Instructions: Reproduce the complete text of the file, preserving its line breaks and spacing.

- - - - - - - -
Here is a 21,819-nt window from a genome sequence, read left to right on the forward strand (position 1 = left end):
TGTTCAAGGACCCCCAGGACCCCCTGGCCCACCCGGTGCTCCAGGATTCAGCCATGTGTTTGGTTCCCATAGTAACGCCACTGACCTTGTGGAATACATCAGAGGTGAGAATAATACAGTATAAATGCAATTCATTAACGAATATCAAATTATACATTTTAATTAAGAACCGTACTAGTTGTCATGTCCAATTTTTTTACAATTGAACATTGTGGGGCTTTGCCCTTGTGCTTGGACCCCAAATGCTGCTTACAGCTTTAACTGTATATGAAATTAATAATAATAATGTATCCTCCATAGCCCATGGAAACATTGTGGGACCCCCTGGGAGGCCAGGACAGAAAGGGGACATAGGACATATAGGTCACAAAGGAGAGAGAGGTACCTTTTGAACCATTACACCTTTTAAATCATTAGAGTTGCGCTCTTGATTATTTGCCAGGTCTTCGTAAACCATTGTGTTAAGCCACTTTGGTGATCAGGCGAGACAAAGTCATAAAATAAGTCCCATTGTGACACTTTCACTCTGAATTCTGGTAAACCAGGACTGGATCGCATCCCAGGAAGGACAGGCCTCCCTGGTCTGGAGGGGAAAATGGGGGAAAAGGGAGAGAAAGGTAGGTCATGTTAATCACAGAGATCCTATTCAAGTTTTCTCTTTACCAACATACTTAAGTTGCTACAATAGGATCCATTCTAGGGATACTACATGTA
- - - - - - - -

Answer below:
Here is a 21,819-nt window from a genome sequence, read left to right on the forward strand (position 1 = left end):
TGTTCAAGGACCCCCAGGACCCCCTGGCCCACCCGGTGCTCCAGGATTCAGCCATGTGTTTGGTTCCCATAGTAACGCCACTGACCTTGTGGAATACATCAGAGGTGAGAATAATACAGTATAAATGCAATTCATTAACGAATATCAAATTATACATTTTAATTAAGAACCGTACTAGTTGTCATGTCCAATTTTTTTACAATTGAACATTGTGGGGCTTTGCCCTTGTGCTTGGACCCCAAATGCTGCTTACAGCTTTAACTGTATATGAAATTAATAATAATAATGTATCCTCCATAGCCCATGGAAACATTGTGGGACCCCCTGGGAGGCCAGGACAGAAAGGGGACATAGGACATATAGGTCACAAAGGAGAGAGAGGTACCTTTTGAACCATTACACCTTTTAAATCATTAGAGTTGCGCTCTTGATTATTTGCCAGGTCTTCGTAAACCATTGTGTTAAGCCACTTTGGTGATCAGGCGAGACAAAGTCATAAAATAAGTCCCATTGTGACACTTTCACTCTGAATTCTGGTAAACCAGGACTGGATCGCATCCCAGGAAGGACAGGCCTCCCTGGTCTGGAGGGGAAAATGGGGGAAAAGGGAGAGAAAGGTAGGTCATGTTAATCACAGAGATCCTATTCAAGTTTTCTCTTTACCAACATACTTAAGTTGCTACAATAGGATCCATTCTAGGGATACTACATGTA